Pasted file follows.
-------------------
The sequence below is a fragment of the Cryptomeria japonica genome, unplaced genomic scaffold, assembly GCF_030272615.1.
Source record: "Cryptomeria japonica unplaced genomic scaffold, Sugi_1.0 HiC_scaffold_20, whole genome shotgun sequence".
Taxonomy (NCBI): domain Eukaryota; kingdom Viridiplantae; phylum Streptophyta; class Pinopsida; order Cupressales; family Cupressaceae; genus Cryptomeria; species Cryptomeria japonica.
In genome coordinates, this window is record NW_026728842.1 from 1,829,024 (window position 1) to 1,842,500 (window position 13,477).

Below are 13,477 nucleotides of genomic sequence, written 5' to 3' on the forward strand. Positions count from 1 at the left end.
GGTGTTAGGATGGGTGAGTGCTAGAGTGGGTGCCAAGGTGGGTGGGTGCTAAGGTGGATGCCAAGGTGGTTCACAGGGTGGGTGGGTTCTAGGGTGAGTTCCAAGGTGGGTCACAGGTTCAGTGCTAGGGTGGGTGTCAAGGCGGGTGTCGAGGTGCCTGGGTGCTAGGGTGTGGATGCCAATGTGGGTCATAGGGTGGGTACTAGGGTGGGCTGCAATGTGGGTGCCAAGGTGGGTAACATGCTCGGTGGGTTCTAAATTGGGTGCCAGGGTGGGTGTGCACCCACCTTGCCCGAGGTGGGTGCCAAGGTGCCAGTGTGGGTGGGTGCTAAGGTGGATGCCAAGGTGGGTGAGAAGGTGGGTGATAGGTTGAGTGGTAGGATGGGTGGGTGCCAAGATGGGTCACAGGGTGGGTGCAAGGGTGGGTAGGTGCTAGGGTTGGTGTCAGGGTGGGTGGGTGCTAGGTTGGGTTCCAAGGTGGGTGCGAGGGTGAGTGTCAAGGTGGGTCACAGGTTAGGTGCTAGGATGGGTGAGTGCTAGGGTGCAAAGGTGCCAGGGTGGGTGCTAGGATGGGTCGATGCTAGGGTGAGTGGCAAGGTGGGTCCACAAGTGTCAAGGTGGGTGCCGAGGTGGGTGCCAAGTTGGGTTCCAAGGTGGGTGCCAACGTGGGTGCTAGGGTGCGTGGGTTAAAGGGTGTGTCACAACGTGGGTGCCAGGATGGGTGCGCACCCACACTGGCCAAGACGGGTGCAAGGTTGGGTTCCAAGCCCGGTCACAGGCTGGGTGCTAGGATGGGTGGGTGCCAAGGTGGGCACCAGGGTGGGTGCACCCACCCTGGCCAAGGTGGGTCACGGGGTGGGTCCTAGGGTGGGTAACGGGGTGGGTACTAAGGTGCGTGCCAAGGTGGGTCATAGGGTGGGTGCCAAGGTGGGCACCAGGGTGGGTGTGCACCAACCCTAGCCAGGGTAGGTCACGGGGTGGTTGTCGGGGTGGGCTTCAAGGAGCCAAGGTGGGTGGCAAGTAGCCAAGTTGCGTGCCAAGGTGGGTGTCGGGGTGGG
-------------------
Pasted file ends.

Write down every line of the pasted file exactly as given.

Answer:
The sequence below is a fragment of the Cryptomeria japonica genome, unplaced genomic scaffold, assembly GCF_030272615.1.
Source record: "Cryptomeria japonica unplaced genomic scaffold, Sugi_1.0 HiC_scaffold_20, whole genome shotgun sequence".
Taxonomy (NCBI): domain Eukaryota; kingdom Viridiplantae; phylum Streptophyta; class Pinopsida; order Cupressales; family Cupressaceae; genus Cryptomeria; species Cryptomeria japonica.
In genome coordinates, this window is record NW_026728842.1 from 1,829,024 (window position 1) to 1,842,500 (window position 13,477).

Below are 13,477 nucleotides of genomic sequence, written 5' to 3' on the forward strand. Positions count from 1 at the left end.
GGTGTTAGGATGGGTGAGTGCTAGAGTGGGTGCCAAGGTGGGTGGGTGCTAAGGTGGATGCCAAGGTGGTTCACAGGGTGGGTGGGTTCTAGGGTGAGTTCCAAGGTGGGTCACAGGTTCAGTGCTAGGGTGGGTGTCAAGGCGGGTGTCGAGGTGCCTGGGTGCTAGGGTGTGGATGCCAATGTGGGTCATAGGGTGGGTACTAGGGTGGGCTGCAATGTGGGTGCCAAGGTGGGTAACATGCTCGGTGGGTTCTAAATTGGGTGCCAGGGTGGGTGTGCACCCACCTTGCCCGAGGTGGGTGCCAAGGTGCCAGTGTGGGTGGGTGCTAAGGTGGATGCCAAGGTGGGTGAGAAGGTGGGTGATAGGTTGAGTGGTAGGATGGGTGGGTGCCAAGATGGGTCACAGGGTGGGTGCAAGGGTGGGTAGGTGCTAGGGTTGGTGTCAGGGTGGGTGGGTGCTAGGTTGGGTTCCAAGGTGGGTGCGAGGGTGAGTGTCAAGGTGGGTCACAGGTTAGGTGCTAGGATGGGTGAGTGCTAGGGTGCAAAGGTGCCAGGGTGGGTGCTAGGATGGGTCGATGCTAGGGTGAGTGGCAAGGTGGGTCCACAAGTGTCAAGGTGGGTGCCGAGGTGGGTGCCAAGTTGGGTTCCAAGGTGGGTGCCAACGTGGGTGCTAGGGTGCGTGGGTTAAAGGGTGTGTCACAACGTGGGTGCCAGGATGGGTGCGCACCCACACTGGCCAAGACGGGTGCAAGGTTGGGTTCCAAGCCCGGTCACAGGCTGGGTGCTAGGATGGGTGGGTGCCAAGGTGGGCACCAGGGTGGGTGCACCCACCCTGGCCAAGGTGGGTCACGGGGTGGGTCCTAGGGTGGGTAACGGGGTGGGTACTAAGGTGCGTGCCAAGGTGGGTCATAGGGTGGGTGCCAAGGTGGGCACCAGGGTGGGTGTGCACCAACCCTAGCCAGGGTAGGTCACGGGGTGGTTGTCGGGGTGGGCTTCAAGGAGCCAAGGTGGGTGGCAAGTAGCCAAGTTGCGTGCCAAGGTGGGTGTCGGGGTGGG